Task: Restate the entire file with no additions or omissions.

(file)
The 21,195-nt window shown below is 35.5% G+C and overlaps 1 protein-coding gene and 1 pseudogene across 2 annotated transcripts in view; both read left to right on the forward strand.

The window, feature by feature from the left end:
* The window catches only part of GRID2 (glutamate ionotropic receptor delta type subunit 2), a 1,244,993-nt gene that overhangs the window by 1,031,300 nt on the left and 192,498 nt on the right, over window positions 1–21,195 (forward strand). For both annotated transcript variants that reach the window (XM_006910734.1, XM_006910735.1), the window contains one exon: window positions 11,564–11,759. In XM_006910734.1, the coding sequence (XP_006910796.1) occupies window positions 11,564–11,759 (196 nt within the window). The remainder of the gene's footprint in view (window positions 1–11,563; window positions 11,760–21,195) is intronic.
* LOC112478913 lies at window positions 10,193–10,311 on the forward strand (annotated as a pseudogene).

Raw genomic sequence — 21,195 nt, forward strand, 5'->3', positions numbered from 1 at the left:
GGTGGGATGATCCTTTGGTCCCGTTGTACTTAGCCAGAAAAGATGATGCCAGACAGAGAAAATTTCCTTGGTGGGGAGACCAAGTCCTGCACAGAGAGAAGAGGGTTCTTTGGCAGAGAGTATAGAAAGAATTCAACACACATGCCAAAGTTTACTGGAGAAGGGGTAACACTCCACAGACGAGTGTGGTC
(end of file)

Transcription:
The 21,195-nt window shown below is 35.5% G+C and overlaps 1 protein-coding gene and 1 pseudogene across 2 annotated transcripts in view; both read left to right on the forward strand.

The window, feature by feature from the left end:
* The window catches only part of GRID2 (glutamate ionotropic receptor delta type subunit 2), a 1,244,993-nt gene that overhangs the window by 1,031,300 nt on the left and 192,498 nt on the right, over window positions 1–21,195 (forward strand). For both annotated transcript variants that reach the window (XM_006910734.1, XM_006910735.1), the window contains one exon: window positions 11,564–11,759. In XM_006910734.1, the coding sequence (XP_006910796.1) occupies window positions 11,564–11,759 (196 nt within the window). The remainder of the gene's footprint in view (window positions 1–11,563; window positions 11,760–21,195) is intronic.
* LOC112478913 lies at window positions 10,193–10,311 on the forward strand (annotated as a pseudogene).

Raw genomic sequence — 21,195 nt, forward strand, 5'->3', positions numbered from 1 at the left:
GGTGGGATGATCCTTTGGTCCCGTTGTACTTAGCCAGAAAAGATGATGCCAGACAGAGAAAATTTCCTTGGTGGGGAGACCAAGTCCTGCACAGAGAGAAGAGGGTTCTTTGGCAGAGAGTATAGAAAGAATTCAACACACATGCCAAAGTTTACTGGAGAAGGGGTAACACTCCACAGACGAGTGTGGTC